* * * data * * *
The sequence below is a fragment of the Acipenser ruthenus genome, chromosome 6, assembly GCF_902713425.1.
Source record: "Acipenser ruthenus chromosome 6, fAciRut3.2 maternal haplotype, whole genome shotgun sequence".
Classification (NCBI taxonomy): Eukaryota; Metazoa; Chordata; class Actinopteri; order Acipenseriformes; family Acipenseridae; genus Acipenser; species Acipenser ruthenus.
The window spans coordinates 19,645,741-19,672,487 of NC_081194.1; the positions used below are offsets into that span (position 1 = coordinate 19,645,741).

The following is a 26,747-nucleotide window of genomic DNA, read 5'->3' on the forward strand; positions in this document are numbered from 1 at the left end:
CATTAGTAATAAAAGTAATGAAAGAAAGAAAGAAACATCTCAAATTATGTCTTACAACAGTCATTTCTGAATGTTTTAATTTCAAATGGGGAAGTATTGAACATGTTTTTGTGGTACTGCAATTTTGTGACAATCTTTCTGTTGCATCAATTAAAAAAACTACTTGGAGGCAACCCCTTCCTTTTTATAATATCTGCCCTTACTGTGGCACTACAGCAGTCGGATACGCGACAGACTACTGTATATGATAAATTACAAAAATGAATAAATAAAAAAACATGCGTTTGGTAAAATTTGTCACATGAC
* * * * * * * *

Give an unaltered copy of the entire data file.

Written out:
The sequence below is a fragment of the Acipenser ruthenus genome, chromosome 6, assembly GCF_902713425.1.
Source record: "Acipenser ruthenus chromosome 6, fAciRut3.2 maternal haplotype, whole genome shotgun sequence".
Classification (NCBI taxonomy): Eukaryota; Metazoa; Chordata; class Actinopteri; order Acipenseriformes; family Acipenseridae; genus Acipenser; species Acipenser ruthenus.
The window spans coordinates 19,645,741-19,672,487 of NC_081194.1; the positions used below are offsets into that span (position 1 = coordinate 19,645,741).

The following is a 26,747-nucleotide window of genomic DNA, read 5'->3' on the forward strand; positions in this document are numbered from 1 at the left end:
CATTAGTAATAAAAGTAATGAAAGAAAGAAAGAAACATCTCAAATTATGTCTTACAACAGTCATTTCTGAATGTTTTAATTTCAAATGGGGAAGTATTGAACATGTTTTTGTGGTACTGCAATTTTGTGACAATCTTTCTGTTGCATCAATTAAAAAAACTACTTGGAGGCAACCCCTTCCTTTTTATAATATCTGCCCTTACTGTGGCACTACAGCAGTCGGATACGCGACAGACTACTGTATATGATAAATTACAAAAATGAATAAATAAAAAAACATGCGTTTGGTAAAATTTGTCACATGAC